Even a background check didn’t prevent Gary Martin from getting a firearm — even though he shouldn’t have been able to.
The warning signs were there: The gunman who walked into his former workplace in Aurora, Illinois, on Friday afternoon and opened fire on workers and police had a long history of violence leading up to the attack.
The gunman, 45-year-old Gary Martin, had at least six prior arrests on his record in Aurora, Police Chief Kristen Ziman said Saturday, “including arrests for traffic and domestic violence-related issues,” plus an out-of-state felony conviction. He should never have had a gun in his possession, yet he was still able to go into a shooting rampage at the Henry Pratt Company warehouse on Friday, killing five workers and injuring another. At least five police officers were also wounded in a tense gunfight that ultimately ended with Martin being shot dead.
Police have now released the identities of those killed — many were longtime employees at the company while one was just a student at Northern Illinois University. Their names are Clayton Parks, a human resources manager; Russell Beyer, a mold operator; Vicente Juarez, a stock room attendant and forklift operator; Josh Pinkard, a plant manager; and Trevor Wehner, a human resources intern.
Martin’s name, however, will be added to the long list of high-profile shooters with records of domestic abuse. The local NBC affiliate found that a woman filed two separate orders of protection against him. Martin was arrested for violating one of those in 2008; the other was filed in 2013 with allegations of stalking.
Several perpetrators of previous mass shootings were accused or convicted of domestic violence in the past: Omar Mateen, who carried out the Pulse nightclub shooting in Orlando, Florida, in 2016; Robert Lewis Dear, the alleged 2015 Planned Parenthood shooter; John Houser, who killed two and injured nine in a movie theater in Lafayette, Louisiana, in 2014; and James Huberty, who killed 21 people at a California McDonald’s in 1984.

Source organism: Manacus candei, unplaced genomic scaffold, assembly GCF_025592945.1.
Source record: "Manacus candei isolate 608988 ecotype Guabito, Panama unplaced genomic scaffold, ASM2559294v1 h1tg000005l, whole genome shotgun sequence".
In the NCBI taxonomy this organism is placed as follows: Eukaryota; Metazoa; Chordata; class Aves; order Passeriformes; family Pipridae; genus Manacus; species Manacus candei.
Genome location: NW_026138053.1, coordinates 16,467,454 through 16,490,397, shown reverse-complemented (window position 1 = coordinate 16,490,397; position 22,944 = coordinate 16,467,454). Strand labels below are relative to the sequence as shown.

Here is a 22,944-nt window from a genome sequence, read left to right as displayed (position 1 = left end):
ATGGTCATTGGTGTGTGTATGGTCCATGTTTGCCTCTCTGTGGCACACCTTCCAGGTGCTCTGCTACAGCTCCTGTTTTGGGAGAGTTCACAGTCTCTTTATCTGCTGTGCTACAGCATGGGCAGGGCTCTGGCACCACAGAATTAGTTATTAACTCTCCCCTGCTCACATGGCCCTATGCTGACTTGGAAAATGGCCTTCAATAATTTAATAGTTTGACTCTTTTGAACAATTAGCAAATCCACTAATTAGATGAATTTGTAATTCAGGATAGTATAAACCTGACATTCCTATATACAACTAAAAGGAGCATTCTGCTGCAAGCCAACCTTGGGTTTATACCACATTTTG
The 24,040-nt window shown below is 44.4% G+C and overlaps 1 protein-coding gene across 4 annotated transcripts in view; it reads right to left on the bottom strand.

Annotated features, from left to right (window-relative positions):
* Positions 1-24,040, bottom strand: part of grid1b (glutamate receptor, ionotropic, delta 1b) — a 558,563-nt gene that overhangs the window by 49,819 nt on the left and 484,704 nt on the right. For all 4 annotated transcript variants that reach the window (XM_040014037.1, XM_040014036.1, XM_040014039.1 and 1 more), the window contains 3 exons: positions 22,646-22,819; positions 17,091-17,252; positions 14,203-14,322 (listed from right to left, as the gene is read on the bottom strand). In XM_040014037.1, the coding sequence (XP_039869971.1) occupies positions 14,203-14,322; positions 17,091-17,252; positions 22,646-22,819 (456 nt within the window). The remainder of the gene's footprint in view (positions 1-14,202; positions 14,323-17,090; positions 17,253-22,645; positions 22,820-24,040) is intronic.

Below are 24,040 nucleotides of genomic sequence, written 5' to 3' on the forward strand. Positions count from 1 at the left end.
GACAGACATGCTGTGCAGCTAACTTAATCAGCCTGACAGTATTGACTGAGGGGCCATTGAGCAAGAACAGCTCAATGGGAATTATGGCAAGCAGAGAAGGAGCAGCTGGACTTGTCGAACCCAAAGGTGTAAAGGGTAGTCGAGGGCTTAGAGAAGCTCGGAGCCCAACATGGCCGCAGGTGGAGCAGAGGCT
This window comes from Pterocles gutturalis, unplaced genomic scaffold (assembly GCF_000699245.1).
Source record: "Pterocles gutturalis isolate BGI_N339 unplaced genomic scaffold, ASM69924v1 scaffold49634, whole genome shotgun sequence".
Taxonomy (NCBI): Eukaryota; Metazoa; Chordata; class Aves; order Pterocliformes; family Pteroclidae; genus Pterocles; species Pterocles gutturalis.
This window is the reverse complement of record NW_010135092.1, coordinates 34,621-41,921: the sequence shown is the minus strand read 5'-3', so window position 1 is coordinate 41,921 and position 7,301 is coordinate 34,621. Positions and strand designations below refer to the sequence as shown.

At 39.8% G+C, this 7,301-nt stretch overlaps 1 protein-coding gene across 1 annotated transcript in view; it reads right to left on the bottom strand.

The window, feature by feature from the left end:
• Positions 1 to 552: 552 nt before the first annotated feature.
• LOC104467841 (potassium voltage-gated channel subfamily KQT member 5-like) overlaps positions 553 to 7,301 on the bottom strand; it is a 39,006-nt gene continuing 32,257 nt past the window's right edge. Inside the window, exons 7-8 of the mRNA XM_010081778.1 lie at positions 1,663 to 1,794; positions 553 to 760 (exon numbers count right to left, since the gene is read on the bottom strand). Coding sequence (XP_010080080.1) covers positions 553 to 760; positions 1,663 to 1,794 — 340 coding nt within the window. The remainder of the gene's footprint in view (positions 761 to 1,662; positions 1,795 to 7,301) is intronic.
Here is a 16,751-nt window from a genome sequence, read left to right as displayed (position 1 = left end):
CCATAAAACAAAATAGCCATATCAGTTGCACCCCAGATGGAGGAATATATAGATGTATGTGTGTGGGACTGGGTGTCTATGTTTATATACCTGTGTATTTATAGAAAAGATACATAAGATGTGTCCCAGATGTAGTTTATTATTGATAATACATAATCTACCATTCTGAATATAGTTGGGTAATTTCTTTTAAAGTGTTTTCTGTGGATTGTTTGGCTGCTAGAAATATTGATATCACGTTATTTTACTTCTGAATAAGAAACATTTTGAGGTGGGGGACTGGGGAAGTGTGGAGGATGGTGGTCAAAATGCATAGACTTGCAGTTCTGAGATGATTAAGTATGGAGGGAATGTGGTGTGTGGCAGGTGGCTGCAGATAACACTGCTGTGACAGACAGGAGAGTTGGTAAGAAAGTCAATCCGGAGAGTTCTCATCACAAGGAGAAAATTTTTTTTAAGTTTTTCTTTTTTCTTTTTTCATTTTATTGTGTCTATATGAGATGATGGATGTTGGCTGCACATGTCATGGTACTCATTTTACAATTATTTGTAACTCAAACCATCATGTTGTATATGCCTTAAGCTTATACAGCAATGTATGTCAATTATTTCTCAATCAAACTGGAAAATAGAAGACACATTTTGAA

This all points to a disturbing fact: There is a very real connection between past domestic violence and a propensity to future violence, including mass shootings. Policymakers know this, but the steps that they’ve taken to actually do something about it have so far fallen far short of what’s necessary.
And as this latest case underscores, the many loopholes and the ready access to guns mean that even if the warning signs were bright and apparent, they’re still often not enough to prevent future violence.
The shooter was supposed to surrender his gun. But he never did.
The Aurora shooting is a case study of how cracks in the system allow guns to get into the hands of people who are legally barred from owning a firearm.
Martin, for example, should never have been able to own a gun, police said Saturday. Not only did he have the two domestic violence-related charges, but he also had a 1995 felony conviction in Mississippi for aggravated assault, which barred him from ownership rights. Still, he applied for a firearms owner ID card in Illinois in January 2014, authorities said. After a waiting period and passing a background check, he was able to get his hands on a gun months later.
That background check did not include fingerprinting, Chief Ziman said Saturday. But when Martin applied for a conceal-carry permit, Illinois State Police rejected his application and demanded that he voluntarily surrender his firearm. Martin never did, and police never confiscated it from him.
The gun that Martin was supposed to surrender was the same firearm used in Friday’s deadly attack, police said. And this isn’t an uncommon occurrence — federal laws don’t outline exactly how police should approach confiscating guns from people who should never have them, particularly in cases involving domestic violence, leaving wide gaps in enforcement that varies from state to state. And seizures can often be dangerous, even deadly, for both the gun owner and police officers — assuming local police departments even have the resources necessary to adequately enforce relinquishment laws.
Getting guns off the streets would likely lead to less deadly violence, though. The empirical research seems clear: Where there are more guns and more access to guns, there are more gun deaths.
So many gun deaths, in fact, that now any mention of an “Aurora shooting” must clarify which deadly rampage is being referenced.
Author: Amanda Sakuma